Two years ago, the Supreme Court reaffirmed that there existed a constitutional “imperative to purge racial prejudice from the administration of justice.”
In the case of the Mississippi death-row prisoner Curtis Flowers, which the justices heard on Wednesday, the court is once again poised to send a message that racism has no place in the courtroom — this time in the area of jury selection, which remains an especially urgent issue in capital cases.
Mr. Flowers has faced trial an astonishing six times for the 1996 murder of four people at a furniture store in Winona, Miss. — a crime that he has said all along he did not commit. At question in Flowers v. Mississippi is whether District Attorney Doug Evans, who tried Mr. Flowers all those times, unconstitutionally excluded a number of blacks from serving as jurors at the sixth trial. (Mr. Flowers is black.)
With all-white or nearly all-white juries that Mr. Evans helped put together, each of Mr. Flowers’s first three trials resulted in guilty verdicts and death sentences. Those convictions were later reversed by the Mississippi Supreme Court on the basis of repeated instances of prosecutorial mischief. Mr. Flowers’s fourth and fifth trials resulted in mistrials because the jurors, some of whom were black, could not agree on a guilty verdict. And the sixth trial — the one the Supreme Court examined on Wednesday — resulted in Mr. Flowers’s conviction, again with a nearly all-white jury.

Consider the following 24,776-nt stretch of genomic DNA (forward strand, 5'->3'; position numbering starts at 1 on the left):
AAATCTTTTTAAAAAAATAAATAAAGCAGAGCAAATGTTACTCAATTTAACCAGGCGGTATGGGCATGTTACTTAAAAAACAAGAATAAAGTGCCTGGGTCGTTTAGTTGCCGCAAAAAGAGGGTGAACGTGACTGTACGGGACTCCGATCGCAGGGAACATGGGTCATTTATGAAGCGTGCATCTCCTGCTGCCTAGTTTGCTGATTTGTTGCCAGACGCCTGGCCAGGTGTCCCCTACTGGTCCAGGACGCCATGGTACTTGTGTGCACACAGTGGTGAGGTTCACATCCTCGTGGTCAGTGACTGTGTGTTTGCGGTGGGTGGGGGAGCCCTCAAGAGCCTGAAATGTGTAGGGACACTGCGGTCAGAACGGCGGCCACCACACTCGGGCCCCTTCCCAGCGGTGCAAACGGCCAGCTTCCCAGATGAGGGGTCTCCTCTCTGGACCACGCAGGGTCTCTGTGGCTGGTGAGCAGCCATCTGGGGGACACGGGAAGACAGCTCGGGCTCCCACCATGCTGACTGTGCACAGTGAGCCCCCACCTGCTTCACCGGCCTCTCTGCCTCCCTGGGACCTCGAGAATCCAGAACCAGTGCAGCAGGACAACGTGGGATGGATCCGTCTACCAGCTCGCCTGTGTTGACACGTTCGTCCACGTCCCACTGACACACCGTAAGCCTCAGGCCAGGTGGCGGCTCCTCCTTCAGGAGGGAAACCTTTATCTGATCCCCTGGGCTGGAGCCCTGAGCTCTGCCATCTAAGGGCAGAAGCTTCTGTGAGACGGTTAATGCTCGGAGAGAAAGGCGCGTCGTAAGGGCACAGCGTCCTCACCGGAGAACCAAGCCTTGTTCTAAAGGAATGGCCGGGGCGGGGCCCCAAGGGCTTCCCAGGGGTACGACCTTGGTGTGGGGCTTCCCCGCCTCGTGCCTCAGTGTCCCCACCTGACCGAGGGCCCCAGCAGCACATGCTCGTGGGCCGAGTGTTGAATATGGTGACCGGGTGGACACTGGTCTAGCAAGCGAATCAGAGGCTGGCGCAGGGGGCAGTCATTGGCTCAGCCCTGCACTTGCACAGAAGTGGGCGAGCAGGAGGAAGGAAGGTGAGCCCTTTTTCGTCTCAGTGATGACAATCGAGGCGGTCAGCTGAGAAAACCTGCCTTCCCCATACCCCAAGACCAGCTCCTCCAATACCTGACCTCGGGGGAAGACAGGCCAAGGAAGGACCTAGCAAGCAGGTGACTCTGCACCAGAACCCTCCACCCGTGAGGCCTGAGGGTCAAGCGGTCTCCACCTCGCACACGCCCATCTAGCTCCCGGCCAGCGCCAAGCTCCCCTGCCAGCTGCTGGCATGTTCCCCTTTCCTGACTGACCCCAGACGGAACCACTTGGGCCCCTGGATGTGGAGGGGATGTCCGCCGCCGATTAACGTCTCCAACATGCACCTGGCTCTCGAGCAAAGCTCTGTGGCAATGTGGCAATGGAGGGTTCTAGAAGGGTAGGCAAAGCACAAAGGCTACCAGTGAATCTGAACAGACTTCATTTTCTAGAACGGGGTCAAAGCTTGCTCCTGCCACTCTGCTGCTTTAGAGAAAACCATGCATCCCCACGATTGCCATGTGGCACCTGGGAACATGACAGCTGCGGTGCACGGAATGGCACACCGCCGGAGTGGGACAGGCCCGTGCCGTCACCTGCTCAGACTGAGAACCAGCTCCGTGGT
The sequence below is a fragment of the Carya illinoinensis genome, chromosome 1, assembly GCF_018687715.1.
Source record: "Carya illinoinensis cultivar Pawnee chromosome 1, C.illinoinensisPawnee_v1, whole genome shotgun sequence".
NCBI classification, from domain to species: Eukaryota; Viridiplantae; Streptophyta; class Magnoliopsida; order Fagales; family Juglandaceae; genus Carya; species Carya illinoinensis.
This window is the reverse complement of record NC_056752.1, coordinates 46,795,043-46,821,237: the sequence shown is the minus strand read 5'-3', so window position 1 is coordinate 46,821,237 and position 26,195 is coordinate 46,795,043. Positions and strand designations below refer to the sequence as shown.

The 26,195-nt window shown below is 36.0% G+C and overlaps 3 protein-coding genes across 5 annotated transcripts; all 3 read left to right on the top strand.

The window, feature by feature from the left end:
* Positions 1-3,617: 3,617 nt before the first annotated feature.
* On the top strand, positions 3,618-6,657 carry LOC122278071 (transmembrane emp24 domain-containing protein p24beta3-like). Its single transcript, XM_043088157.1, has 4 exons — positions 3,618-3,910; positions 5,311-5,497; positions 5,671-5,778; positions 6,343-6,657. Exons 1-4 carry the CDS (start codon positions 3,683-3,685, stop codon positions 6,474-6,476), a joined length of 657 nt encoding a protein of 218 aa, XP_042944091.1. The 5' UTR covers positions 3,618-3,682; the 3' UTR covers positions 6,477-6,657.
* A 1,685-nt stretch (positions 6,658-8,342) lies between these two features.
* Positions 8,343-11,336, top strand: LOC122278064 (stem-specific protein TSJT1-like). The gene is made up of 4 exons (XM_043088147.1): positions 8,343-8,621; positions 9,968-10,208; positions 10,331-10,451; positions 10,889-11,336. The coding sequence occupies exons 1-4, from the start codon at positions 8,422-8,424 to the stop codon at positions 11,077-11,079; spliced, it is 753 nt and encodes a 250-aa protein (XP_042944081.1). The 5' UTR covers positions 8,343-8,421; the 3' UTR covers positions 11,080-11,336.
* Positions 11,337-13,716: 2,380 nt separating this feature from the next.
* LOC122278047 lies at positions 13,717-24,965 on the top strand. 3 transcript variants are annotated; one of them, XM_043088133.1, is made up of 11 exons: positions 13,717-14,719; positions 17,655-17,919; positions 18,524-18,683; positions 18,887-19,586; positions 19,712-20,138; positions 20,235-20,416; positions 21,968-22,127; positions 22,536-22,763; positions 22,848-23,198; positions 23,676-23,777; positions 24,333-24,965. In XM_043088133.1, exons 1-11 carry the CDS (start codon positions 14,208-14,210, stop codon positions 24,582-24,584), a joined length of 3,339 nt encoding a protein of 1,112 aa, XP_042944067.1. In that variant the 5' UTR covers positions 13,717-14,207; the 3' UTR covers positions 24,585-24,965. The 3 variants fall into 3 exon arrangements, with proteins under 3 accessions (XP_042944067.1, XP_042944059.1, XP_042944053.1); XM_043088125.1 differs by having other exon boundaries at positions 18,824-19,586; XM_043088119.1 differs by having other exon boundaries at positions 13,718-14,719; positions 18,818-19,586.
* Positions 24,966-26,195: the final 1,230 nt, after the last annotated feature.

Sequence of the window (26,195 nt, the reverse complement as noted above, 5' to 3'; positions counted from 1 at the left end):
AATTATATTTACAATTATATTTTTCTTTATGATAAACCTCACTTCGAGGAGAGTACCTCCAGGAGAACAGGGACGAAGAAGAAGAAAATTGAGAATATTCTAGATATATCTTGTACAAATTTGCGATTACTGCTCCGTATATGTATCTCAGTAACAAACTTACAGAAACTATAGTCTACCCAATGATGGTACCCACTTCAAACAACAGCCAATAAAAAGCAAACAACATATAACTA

The oral arguments in Mr. Flowers’s case attracted wide notice because Justice Clarence Thomas, who hasn’t asked a question from the Supreme Court bench in three years, broke his silence toward the end of Wednesday’s hearing. He wanted to know from Mr. Flowers’s attorney whether the public defender who represented Mr. Flowers at his sixth trial had struck any jurors on the basis of race.
It turns out that Mr. Flowers’s defense team struck three jurors, all of them white, according to Mr. Flowers’s lawyer.
But Justice Thomas’s line of inquiry misses that the real outrage of Mr. Flowers’s many trials, which the podcast “In the Dark” has chronicled in painstaking detail, is the clear racism that has visited the jury selection process from the start.
As versions of the case made their way through the Mississippi court system, judges and appellate courts took notice of Mr. Evans’s disregard for Batson v. Kentucky, the 1986 decision that said that prosecutors cannot use peremptory challenges to dismiss prospective jurors on the basis of race.
When Mississippi’s highest court reversed Mr. Flowers’s third conviction, the judges chastised Mr. Evans for what they deemed “as strong a prima facie case of racial discrimination as we have ever seen in the context of a Batson challenge.”
But Mr. Evans didn’t seem to learn his lesson. He kept targeting his peremptory challenges at black prospective jurors almost exclusively and with near-surgical finesse. At the last Flowers trial, he allowed just one black citizen on the jury; he peppered the other five black people being considered with probing, race-neutral questions, only to later strike them from the jury.